New Year tragedy: hundreds feared dead in Mediterranean
10 January 2018 – A little more than a week into the New Year, reports reveal that close to 200 migrants or refugees have died or gone missing in the Mediterranean Sea – with up to 100 unaccounted for since Saturday, the United Nations migration agency said Wednesday.
“It's very distressing that during the first 10 days of 2018 we have seen close to 800 migrants rescued or intercepted off the Libyan coast, with more lives lost at sea,” said Othman Belbeisi, Chief of the International Organization for Migration's (IOM) Libya Mission.
“More has to be done to reduce irregular unsafe movements of people along the Central Mediterranean route,” he added.
By contrast, at a time when Mediterranean migrants' death dropped sharply, IOM recorded only 26 on the Mediterranean Sea lanes in December.
While January 2017 had witnessed some 254 deaths, this week's reports suggest that the start of 2018 may be even deadlier.
IOM reported on Tuesday that 81 Mediterranean Sea deaths of migrants or refugees were recorded in the first eight days of the year – five in Western Mediterranean waters off Spain and Morocco, the rest between Italy and Libya.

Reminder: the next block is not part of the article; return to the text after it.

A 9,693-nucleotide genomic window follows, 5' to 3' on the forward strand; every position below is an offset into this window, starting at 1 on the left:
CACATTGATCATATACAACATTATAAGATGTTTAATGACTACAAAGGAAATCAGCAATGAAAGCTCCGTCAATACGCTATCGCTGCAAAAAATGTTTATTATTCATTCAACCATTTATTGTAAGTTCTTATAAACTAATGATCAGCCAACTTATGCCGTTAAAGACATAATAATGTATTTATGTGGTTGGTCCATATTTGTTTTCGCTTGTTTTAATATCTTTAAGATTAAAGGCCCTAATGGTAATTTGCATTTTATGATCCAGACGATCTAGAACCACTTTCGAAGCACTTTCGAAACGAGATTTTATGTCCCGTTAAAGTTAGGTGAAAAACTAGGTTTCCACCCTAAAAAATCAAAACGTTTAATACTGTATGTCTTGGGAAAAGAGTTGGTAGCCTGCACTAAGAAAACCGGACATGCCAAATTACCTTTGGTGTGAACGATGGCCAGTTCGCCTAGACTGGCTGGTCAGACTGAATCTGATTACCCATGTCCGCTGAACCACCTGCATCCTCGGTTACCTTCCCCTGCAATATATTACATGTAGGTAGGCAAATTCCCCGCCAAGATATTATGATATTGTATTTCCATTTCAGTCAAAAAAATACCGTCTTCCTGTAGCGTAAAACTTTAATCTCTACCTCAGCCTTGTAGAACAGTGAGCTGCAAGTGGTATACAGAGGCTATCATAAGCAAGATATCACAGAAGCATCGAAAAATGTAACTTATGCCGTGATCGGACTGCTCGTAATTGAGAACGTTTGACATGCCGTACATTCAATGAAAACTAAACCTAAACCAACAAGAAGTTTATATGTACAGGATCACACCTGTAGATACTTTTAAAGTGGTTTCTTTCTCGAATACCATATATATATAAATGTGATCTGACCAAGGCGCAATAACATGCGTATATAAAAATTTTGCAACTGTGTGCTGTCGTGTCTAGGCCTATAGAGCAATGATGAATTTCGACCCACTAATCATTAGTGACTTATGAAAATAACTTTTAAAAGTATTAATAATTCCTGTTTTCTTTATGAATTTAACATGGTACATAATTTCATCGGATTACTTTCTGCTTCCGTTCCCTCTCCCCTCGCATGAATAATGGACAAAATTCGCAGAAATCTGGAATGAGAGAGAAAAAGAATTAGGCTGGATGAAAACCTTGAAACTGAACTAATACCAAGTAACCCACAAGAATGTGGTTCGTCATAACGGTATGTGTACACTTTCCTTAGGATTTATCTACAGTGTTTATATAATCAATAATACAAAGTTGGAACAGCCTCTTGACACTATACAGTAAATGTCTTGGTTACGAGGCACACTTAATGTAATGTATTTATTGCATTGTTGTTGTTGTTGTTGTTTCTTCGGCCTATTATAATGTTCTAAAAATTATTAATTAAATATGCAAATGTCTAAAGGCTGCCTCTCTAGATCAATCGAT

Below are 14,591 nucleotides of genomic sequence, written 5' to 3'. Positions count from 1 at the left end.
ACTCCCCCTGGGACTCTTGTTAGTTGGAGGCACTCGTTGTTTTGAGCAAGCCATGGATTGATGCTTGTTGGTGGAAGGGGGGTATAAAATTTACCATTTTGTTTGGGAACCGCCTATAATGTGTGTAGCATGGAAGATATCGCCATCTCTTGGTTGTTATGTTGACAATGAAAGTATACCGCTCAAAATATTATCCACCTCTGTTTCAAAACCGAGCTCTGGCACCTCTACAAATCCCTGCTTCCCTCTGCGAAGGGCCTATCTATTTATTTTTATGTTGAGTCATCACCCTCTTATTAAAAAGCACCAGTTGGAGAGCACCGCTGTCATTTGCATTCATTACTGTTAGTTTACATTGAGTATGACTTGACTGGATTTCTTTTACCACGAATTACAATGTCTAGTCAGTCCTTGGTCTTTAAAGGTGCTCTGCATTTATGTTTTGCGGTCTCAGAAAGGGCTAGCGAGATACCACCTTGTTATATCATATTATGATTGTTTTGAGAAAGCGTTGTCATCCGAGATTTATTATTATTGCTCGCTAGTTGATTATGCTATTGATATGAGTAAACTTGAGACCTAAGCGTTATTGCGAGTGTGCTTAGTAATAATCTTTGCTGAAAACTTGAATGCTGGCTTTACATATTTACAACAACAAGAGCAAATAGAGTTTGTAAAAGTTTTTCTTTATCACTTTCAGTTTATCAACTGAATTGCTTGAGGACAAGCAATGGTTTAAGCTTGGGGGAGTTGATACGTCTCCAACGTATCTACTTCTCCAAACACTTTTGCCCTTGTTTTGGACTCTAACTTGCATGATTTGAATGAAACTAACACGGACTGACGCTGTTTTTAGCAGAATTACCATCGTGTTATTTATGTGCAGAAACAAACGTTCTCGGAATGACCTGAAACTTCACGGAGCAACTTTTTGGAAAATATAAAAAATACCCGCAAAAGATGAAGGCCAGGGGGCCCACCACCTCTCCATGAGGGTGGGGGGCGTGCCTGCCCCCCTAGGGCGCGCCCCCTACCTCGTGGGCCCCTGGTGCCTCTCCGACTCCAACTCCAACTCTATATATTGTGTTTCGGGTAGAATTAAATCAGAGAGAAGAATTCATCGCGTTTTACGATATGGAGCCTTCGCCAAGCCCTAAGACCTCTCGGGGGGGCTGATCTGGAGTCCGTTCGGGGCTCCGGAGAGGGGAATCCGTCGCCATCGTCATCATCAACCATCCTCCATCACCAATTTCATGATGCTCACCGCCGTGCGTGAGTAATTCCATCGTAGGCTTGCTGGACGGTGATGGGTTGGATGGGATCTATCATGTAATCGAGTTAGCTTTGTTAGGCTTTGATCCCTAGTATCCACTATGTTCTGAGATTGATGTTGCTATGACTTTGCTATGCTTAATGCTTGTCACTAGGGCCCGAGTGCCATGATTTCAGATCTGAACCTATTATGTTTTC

In the latest, and third deadliest, shipwreck in the Mediterranean since Saturday, the Libyan Coast Guard rescued three rubber boats with 279 migrants – 19 women, 243 men, 13 boys and four girls – in an operation lasting at least 12 hours.
According to survivors, and a press release by Libya's Coast Guard, about 100 people on board remained missing.
IOM was present at the disembarkation point in Tripoli and provided the survivors with food and water.
IOM's Christine Petré reported that the boats departed from the coastal towns of Azzawiyah and Al Khums – with most of the survivors hailing from African countries, including Senegal, Mali and Nigeria. The Libyan Cost Guard reported that eight are from Bangladesh while two are from Pakistan.
The UN migration agency continues to provide support and direct humanitarian assistance to the survivors of this latest tragedy, many of whom now are at Libya's Tajoura detention centre.